49. Budget Transparency: Presentation of the Annual Budget and Its Revisions in a Visually Comprehensible and Simple Manner

    ME0043, 2012, Fiscal Openness

  50. Budget Transparency: Identify and Develop Performance Indicators

    ME0044, 2012, Fiscal Openness

  51. Budget Transparency: Amend the Chart of Accounts to Improve the Expenditure Control

    ME0045, 2012, Fiscal Openness

  52. Budget Transparency: Improve Cooperation Between the Internal Audit System and State Audit Institution

    ME0046, 2012, Fiscal Openness

  53. Combatting All Forms of Discrimination: Carry Out Activities Defined in the Signed Memorandum of Cooperation with the NGOs

    ME0047, 2012, Civic Space

  54. Combatting All Forms of Discrimination: Trainings for Police Officers for Professional Conduct with LGBT Persons

    ME0048, 2012, Capacity Building

  55. Combatting All Forms of Discrimination: Trainings for Police Officers Related to Disabled Persons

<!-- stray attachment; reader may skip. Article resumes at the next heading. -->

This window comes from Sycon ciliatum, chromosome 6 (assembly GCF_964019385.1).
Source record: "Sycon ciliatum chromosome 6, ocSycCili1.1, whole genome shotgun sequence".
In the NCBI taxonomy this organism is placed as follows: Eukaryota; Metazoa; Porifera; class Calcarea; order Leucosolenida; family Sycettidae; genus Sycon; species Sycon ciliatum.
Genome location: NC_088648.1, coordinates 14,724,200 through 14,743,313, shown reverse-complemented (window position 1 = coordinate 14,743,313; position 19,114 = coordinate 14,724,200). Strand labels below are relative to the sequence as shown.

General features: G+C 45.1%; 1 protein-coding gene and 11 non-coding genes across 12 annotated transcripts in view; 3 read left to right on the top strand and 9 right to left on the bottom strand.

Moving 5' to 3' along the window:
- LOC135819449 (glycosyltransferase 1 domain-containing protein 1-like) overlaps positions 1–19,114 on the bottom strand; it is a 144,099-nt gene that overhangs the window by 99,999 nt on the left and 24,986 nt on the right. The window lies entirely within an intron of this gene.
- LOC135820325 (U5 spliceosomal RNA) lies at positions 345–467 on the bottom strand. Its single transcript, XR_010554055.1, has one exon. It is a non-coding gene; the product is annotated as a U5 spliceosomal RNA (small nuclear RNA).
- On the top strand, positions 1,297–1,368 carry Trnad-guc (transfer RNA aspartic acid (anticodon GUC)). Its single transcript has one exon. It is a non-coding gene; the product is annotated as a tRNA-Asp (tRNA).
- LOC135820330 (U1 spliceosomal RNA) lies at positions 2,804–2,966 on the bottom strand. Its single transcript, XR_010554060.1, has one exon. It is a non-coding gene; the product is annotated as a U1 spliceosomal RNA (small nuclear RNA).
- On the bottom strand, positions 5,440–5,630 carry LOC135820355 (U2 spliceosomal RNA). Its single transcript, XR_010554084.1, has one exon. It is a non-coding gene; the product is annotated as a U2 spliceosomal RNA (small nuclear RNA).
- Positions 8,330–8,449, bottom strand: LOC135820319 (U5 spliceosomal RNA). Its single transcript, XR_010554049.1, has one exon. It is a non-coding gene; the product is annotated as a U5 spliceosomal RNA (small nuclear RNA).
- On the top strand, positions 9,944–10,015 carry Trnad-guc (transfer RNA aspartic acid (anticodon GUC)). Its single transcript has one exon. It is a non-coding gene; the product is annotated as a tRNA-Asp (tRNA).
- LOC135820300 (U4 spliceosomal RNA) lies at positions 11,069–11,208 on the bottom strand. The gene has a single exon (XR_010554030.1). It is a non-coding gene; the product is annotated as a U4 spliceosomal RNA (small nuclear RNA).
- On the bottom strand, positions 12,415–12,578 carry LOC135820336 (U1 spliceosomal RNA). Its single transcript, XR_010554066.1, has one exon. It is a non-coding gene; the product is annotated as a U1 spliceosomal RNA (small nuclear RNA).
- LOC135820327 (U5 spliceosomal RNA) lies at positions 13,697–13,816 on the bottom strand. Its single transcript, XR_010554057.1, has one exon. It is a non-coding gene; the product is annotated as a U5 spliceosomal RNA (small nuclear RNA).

ME0049, 2012, Capacity Building

  56. Combatting All Forms of Discrimination: Free-Up Public Traffic Areas Used by Disabled. Define Procedures for Control of Passengers & Vehicles

    ME0050, 2012, Human Rights

  57. Combatting All Forms of Discrimination: Adjust the Security Centre in Accordance with Disabled Persons’ Needs and Appoint a Contact Person

    ME0051, 2012, Human Rights

  58. Improving Media Freedoms

    ME0052, 2012, Civic Space

  59. Corporate Social Responsibility (CSR)

    ME0053, 2012, Private Sector

  60. Support to CSR in Montenegro

    ME0054, 2012, Private Sector

  61. Organisation of Workshops on Corporate Social Responsibility

    ME0055, 2012, Capacity Building

  62. Development of Manual

    ME0056, 2012, Capacity Building